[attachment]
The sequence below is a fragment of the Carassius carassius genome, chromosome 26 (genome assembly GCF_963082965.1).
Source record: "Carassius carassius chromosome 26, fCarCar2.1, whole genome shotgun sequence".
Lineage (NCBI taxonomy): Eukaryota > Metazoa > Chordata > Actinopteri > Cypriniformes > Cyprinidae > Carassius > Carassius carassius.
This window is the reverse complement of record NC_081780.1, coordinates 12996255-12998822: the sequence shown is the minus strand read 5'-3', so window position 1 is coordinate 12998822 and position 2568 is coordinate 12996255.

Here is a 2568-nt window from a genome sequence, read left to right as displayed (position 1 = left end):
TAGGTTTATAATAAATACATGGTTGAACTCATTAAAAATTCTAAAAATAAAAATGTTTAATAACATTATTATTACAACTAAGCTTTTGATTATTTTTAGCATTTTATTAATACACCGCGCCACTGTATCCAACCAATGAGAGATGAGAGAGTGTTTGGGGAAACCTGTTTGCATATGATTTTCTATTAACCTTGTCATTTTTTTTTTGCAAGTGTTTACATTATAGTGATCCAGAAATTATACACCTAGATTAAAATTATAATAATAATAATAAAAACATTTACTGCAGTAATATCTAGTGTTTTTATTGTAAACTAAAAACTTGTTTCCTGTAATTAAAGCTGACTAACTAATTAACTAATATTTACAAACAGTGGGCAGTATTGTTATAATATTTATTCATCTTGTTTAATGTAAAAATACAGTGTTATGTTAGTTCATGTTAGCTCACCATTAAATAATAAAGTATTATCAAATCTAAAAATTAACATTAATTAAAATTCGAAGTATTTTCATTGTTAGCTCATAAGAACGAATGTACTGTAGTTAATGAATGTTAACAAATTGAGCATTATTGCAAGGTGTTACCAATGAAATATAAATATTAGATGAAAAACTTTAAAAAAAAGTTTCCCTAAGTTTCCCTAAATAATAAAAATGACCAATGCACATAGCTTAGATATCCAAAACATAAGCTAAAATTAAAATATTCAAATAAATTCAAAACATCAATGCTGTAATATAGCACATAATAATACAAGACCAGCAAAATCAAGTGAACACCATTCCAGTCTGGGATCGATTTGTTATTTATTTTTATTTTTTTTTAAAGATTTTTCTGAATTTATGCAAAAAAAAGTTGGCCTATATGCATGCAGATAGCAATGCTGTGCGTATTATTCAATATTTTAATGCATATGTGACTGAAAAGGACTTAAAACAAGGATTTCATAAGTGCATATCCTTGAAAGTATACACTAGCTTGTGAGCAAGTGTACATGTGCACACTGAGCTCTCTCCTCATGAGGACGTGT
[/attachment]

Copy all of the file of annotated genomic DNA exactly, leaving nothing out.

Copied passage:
The sequence below is a fragment of the Carassius carassius genome, chromosome 26 (genome assembly GCF_963082965.1).
Source record: "Carassius carassius chromosome 26, fCarCar2.1, whole genome shotgun sequence".
Lineage (NCBI taxonomy): Eukaryota > Metazoa > Chordata > Actinopteri > Cypriniformes > Cyprinidae > Carassius > Carassius carassius.
This window is the reverse complement of record NC_081780.1, coordinates 12996255-12998822: the sequence shown is the minus strand read 5'-3', so window position 1 is coordinate 12998822 and position 2568 is coordinate 12996255.

Here is a 2568-nt window from a genome sequence, read left to right as displayed (position 1 = left end):
TAGGTTTATAATAAATACATGGTTGAACTCATTAAAAATTCTAAAAATAAAAATGTTTAATAACATTATTATTACAACTAAGCTTTTGATTATTTTTAGCATTTTATTAATACACCGCGCCACTGTATCCAACCAATGAGAGATGAGAGAGTGTTTGGGGAAACCTGTTTGCATATGATTTTCTATTAACCTTGTCATTTTTTTTTTGCAAGTGTTTACATTATAGTGATCCAGAAATTATACACCTAGATTAAAATTATAATAATAATAATAAAAACATTTACTGCAGTAATATCTAGTGTTTTTATTGTAAACTAAAAACTTGTTTCCTGTAATTAAAGCTGACTAACTAATTAACTAATATTTACAAACAGTGGGCAGTATTGTTATAATATTTATTCATCTTGTTTAATGTAAAAATACAGTGTTATGTTAGTTCATGTTAGCTCACCATTAAATAATAAAGTATTATCAAATCTAAAAATTAACATTAATTAAAATTCGAAGTATTTTCATTGTTAGCTCATAAGAACGAATGTACTGTAGTTAATGAATGTTAACAAATTGAGCATTATTGCAAGGTGTTACCAATGAAATATAAATATTAGATGAAAAACTTTAAAAAAAAGTTTCCCTAAGTTTCCCTAAATAATAAAAATGACCAATGCACATAGCTTAGATATCCAAAACATAAGCTAAAATTAAAATATTCAAATAAATTCAAAACATCAATGCTGTAATATAGCACATAATAATACAAGACCAGCAAAATCAAGTGAACACCATTCCAGTCTGGGATCGATTTGTTATTTATTTTTATTTTTTTTTAAAGATTTTTCTGAATTTATGCAAAAAAAAGTTGGCCTATATGCATGCAGATAGCAATGCTGTGCGTATTATTCAATATTTTAATGCATATGTGACTGAAAAGGACTTAAAACAAGGATTTCATAAGTGCATATCCTTGAAAGTATACACTAGCTTGTGAGCAAGTGTACATGTGCACACTGAGCTCTCTCCTCATGAGGACGTGT